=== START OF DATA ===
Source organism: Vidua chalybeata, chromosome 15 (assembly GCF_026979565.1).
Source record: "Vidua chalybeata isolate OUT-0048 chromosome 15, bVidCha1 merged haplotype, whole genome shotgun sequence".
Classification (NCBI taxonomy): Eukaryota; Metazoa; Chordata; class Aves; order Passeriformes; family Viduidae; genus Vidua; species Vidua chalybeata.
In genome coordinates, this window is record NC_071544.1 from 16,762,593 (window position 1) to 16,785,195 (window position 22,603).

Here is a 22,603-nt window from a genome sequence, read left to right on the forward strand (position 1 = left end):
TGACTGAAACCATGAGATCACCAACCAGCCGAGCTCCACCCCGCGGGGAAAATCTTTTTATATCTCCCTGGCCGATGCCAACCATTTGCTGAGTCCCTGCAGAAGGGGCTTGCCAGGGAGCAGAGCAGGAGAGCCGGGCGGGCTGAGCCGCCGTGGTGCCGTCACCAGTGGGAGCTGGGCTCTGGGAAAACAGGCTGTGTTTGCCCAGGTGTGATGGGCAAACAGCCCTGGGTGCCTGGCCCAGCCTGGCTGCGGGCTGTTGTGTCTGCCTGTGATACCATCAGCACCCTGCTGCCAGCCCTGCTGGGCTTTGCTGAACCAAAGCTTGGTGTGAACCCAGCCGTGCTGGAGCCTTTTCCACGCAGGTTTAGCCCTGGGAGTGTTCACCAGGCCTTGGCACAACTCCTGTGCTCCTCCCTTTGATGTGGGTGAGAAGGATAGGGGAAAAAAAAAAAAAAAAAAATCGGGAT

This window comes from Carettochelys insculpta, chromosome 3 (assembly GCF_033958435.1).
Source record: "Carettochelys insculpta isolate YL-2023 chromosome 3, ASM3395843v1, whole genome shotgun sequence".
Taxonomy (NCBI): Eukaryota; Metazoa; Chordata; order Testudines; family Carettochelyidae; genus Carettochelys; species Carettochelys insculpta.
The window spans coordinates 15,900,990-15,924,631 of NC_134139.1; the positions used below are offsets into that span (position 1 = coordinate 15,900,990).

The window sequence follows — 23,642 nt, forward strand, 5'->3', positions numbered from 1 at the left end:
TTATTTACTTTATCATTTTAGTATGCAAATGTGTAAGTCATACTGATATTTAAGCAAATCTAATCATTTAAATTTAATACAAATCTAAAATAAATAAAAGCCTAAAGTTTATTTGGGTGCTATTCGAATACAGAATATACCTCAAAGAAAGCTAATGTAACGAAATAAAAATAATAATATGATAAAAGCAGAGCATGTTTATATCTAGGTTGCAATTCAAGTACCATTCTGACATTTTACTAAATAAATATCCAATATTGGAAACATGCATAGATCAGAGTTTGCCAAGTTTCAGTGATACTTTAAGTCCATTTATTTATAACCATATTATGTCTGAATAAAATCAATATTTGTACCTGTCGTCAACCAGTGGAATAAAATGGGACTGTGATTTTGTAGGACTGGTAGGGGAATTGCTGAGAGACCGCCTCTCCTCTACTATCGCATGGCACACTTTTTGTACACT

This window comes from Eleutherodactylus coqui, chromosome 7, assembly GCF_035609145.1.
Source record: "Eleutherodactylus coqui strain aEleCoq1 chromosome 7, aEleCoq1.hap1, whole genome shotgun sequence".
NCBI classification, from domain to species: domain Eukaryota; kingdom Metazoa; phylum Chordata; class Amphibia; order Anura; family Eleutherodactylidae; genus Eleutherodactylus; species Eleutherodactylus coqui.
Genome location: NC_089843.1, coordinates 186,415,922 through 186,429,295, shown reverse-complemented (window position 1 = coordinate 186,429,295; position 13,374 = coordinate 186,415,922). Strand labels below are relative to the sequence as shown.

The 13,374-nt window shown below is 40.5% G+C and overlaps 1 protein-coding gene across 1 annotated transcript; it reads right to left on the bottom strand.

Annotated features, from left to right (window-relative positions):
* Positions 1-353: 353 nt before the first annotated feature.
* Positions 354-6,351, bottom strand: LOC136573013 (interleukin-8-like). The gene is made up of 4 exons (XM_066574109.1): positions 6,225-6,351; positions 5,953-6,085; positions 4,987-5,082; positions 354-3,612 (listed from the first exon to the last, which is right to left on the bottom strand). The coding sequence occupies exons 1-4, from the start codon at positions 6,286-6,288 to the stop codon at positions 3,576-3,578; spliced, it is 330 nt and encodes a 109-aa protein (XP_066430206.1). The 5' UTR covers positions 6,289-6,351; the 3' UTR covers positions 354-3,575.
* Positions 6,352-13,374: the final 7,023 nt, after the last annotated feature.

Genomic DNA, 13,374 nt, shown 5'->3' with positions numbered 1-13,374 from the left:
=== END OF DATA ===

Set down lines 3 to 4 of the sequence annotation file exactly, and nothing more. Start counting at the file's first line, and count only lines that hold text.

Classification (NCBI taxonomy): Eukaryota; Metazoa; Chordata; class Aves; order Passeriformes; family Viduidae; genus Vidua; species Vidua chalybeata.
In genome coordinates, this window is record NC_071544.1 from 16,762,593 (window position 1) to 16,785,195 (window position 22,603).